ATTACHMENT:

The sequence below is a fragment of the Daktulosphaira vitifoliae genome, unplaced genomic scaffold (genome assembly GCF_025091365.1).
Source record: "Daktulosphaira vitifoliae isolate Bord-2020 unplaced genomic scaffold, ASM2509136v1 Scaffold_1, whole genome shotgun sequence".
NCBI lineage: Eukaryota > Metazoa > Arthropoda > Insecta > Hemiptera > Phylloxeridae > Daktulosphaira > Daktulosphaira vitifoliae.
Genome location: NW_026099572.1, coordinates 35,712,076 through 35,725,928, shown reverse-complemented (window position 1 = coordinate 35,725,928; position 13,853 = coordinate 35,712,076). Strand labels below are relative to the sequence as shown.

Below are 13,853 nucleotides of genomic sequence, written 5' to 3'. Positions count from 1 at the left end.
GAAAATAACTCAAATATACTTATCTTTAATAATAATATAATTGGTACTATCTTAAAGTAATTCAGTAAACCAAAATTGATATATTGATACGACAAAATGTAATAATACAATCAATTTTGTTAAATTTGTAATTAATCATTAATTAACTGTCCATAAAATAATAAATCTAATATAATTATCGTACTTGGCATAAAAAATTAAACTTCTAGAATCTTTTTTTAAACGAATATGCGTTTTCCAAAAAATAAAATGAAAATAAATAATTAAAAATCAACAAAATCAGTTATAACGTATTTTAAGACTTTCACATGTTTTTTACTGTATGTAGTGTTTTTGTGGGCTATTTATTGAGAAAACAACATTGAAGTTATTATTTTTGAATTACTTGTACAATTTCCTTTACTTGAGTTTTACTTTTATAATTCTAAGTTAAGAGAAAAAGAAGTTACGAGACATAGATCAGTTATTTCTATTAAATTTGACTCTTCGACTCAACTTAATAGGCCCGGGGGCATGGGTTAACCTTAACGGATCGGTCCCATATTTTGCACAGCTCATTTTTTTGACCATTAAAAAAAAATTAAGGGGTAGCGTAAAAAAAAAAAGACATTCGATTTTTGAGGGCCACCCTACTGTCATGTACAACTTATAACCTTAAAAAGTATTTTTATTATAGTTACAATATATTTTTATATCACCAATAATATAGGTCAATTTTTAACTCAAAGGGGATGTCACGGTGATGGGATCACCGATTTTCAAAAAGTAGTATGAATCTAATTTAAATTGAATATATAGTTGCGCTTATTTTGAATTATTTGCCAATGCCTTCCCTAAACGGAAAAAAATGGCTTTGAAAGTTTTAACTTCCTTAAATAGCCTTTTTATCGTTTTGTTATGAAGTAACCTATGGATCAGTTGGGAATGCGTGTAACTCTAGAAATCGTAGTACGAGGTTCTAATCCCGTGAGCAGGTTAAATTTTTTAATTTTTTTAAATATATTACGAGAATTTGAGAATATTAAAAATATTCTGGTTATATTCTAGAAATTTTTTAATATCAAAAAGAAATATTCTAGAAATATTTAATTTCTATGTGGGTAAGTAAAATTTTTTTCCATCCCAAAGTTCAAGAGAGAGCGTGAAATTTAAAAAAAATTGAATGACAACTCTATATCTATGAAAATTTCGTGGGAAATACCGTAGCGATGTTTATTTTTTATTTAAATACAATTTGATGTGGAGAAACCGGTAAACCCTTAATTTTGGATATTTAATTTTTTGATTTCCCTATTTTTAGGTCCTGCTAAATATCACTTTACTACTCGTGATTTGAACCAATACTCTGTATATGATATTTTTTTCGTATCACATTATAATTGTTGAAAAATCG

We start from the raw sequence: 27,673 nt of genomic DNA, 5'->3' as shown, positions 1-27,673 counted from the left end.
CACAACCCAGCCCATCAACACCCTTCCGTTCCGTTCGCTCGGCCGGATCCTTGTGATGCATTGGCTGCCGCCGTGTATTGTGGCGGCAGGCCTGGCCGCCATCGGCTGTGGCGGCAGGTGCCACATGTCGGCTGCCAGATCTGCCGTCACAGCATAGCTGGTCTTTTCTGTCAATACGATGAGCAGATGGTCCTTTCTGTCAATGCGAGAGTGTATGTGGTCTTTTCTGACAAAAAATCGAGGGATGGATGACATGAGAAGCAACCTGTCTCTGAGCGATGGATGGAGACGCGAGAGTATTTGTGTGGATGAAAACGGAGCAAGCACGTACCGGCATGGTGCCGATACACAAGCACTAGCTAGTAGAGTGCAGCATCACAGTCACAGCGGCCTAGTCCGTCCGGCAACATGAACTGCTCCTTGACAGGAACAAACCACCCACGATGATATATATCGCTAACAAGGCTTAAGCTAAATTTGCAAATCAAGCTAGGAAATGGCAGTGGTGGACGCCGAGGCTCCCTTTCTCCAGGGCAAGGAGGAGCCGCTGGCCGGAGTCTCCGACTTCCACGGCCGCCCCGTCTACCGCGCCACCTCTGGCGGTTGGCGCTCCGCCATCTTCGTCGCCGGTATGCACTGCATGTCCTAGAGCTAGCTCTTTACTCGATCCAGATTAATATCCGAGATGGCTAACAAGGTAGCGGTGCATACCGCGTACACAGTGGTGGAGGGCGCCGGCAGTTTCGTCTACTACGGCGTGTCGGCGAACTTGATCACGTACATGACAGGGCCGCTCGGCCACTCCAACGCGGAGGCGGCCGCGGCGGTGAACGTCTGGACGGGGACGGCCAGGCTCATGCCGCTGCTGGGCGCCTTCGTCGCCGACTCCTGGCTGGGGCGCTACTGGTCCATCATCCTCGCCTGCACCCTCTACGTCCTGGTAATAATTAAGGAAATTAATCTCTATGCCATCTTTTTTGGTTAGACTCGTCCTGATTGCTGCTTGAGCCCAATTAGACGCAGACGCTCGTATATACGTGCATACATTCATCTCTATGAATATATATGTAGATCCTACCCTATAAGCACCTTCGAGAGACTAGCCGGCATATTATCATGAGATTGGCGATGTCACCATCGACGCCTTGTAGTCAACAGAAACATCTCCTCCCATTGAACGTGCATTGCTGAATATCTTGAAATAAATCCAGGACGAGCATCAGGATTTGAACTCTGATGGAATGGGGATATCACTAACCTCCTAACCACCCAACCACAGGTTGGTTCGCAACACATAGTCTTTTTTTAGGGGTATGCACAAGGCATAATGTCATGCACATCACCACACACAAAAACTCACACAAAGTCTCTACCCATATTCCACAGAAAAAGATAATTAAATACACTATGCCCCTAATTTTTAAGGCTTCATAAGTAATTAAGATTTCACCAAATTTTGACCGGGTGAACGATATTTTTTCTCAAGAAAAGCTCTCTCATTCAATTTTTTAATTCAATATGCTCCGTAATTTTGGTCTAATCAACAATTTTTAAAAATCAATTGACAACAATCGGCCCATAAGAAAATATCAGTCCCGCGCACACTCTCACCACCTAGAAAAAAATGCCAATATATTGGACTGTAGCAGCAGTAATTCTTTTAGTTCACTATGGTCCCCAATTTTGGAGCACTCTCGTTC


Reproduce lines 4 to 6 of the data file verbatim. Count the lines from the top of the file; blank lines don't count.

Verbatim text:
Genome location: NW_026099572.1, coordinates 35,712,076 through 35,725,928, shown reverse-complemented (window position 1 = coordinate 35,725,928; position 13,853 = coordinate 35,712,076). Strand labels below are relative to the sequence as shown.

Below are 13,853 nucleotides of genomic sequence, written 5' to 3'. Positions count from 1 at the left end.
GAAAATAACTCAAATATACTTATCTTTAATAATAATATAATTGGTACTATCTTAAAGTAATTCAGTAAACCAAAATTGATATATTGATACGACAAAATGTAATAATACAATCAATTTTGTTAAATTTGTAATTAATCATTAATTAACTGTCCATAAAATAATAAATCTAATATAATTATCGTACTTGGCATAAAAAATTAAACTTCTAGAATCTTTTTTTAAACGAATATGCGTTTTCCAAAAAATAAAATGAAAATAAATAATTAAAAATCAACAAAATCAGTTATAACGTATTTTAAGACTTTCACATGTTTTTTACTGTATGTAGTGTTTTTGTGGGCTATTTATTGAGAAAACAACATTGAAGTTATTATTTTTGAATTACTTGTACAATTTCCTTTACTTGAGTTTTACTTTTATAATTCTAAGTTAAGAGAAAAAGAAGTTACGAGACATAGATCAGTTATTTCTATTAAATTTGACTCTTCGACTCAACTTAATAGGCCCGGGGGCATGGGTTAACCTTAACGGATCGGTCCCATATTTTGCACAGCTCATTTTTTTGACCATTAAAAAAAAATTAAGGGGTAGCGTAAAAAAAAAAAGACATTCGATTTTTGAGGGCCACCCTACTGTCATGTACAACTTATAACCTTAAAAAGTATTTTTATTATAGTTACAATATATTTTTATATCACCAATAATATAGGTCAATTTTTAACTCAAAGGGGATGTCACGGTGATGGGATCACCGATTTTCAAAAAGTAGTATGAATCTAATTTAAATTGAATATATAGTTGCGCTTATTTTGAATTATTTGCCAATGCCTTCCCTAAACGGAAAAAAATGGCTTTGAAAGTTTTAACTTCCTTAAATAGCCTTTTTATCGTTTTGTTATGAAGTAACCTATGGATCAGTTGGGAATGCGTGTAACTCTAGAAATCGTAGTACGAGGTTCTAATCCCGTGAGCAGGTTAAATTTTTTAATTTTTTTAAATATATTACGAGAATTTGAGAATATTAAAAATATTCTGGTTATATTCTAGAAATTTTTTAATATCAAAAAGAAATATTCTAGAAATATTTAATTTCTATGTGGGTAAGTAAAATTTTTTTCCATCCCAAAGTTCAAGAGAGAGCGTGAAATTTAAAAAAAATTGAATGACAACTCTATATCTATGAAAATTTCGTGGGAAATACCGTAGCGATGTTTATTTTTTATTTAAATACAATTTGATGTGGAGAAACCGGTAAACCCTTAATTTTGGATATTTAATTTTTTGATTTCCCTATTTTTAGGTCCTGCTAAATATCACTTTACTACTCGTGATTTGAACCAATACTCTGTATATGATATTTTTTTCGTATCACATTATAATTGTTGAAAAATCG